Lebanon to seek Qatar’s help over nuns seized in Syria
Lebanon Daily Star, Dec 7 2013
BEIRUT – The head of Lebanon’s General Security will head Saturday to Qatar seeking the Arab state’s assistance in the case of a group of nuns seized earlier this month in Syria. A security source said:
Maj-Gen Abbas Ibrahim will head to Qatar as part of a scheduled visit during which he will address with officials the case of the nuns, the abducted bishops and security coordination between Beirut and Doha.
In October, Doha played a key mediating role in the release of a group of Lebanese pilgrims kidnapped a year earlier in Aleppo. Earlier this week, 13 nuns were taken by Syrian rebels from their convent in the historic Syrian town of Maaloula. The rebels are believed to have taken the women to the nearby town of Yabroud, where they are reportedly staying in the home of a Christian family. In a video aired on al-Jazeera Friday, the Orthodox nuns said fierce shelling and bombardment had forced them to depart their convent in Maaloula. Several of the nuns denied that they were being held hostage. One of the nuns says in the video:
A group brought us here and protected us, and we’re very, very happy with them.
The Syrian General Revolution Commission (? – RB) on Friday denied reports that a rebel group had demanded the Syrian regime release hundreds of female detainees in exchange for the release of the nuns. In April, armed men kidnapped Aleppo’s Greek Orthodox Archbishop Paul Yazigi and Syriac Orthodox Archbishop Yohanna Ibrahim while traveling to Aleppo from the Turkish border. Efforts have been ongoing to secure their release.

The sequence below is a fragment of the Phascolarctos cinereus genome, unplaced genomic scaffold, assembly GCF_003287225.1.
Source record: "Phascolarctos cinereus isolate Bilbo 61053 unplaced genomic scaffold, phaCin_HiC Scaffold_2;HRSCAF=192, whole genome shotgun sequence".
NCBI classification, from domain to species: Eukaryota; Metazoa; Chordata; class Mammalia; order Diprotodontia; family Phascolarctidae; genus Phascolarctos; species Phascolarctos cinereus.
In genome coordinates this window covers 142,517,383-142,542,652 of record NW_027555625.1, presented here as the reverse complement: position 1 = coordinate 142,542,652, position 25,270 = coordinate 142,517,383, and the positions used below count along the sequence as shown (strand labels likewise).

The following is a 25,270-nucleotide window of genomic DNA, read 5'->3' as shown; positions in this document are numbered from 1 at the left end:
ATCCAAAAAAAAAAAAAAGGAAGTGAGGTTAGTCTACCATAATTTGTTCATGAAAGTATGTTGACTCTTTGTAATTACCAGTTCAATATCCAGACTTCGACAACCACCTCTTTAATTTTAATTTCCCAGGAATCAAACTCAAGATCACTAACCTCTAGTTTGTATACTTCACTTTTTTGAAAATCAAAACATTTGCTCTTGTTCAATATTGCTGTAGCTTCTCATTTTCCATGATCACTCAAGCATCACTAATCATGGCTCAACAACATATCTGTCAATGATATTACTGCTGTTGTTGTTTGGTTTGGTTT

hagel uses the “nothing beyond our reach” meme, but afaik has not been seen wearing the world-straddling octopus patch yet
US to maintain 35,000 troops in Gulf region: Hagel
AFP, Dec 7 2013
MANAMA – The US military is committed to maintaining its 35,000-strong force in the Gulf region regardless of a nuclear deal with Iran, US Sec Def Hagel said Saturday in Bahrain. The US has “more than 35,000 military personnel” in and around the Gulf and “will not make any adjustments to its forces in the region” as a result of the interim accord with Iran, said Hagel, according to a prepared text of a speech. In a trip designed to reassure Gulf Arab allies worried about Iran, Hagel enumerated a list of US weaponry and resources that will remain deployed in the region. He said, according to the text of the speech he planned to deliver at a security conference in Manama: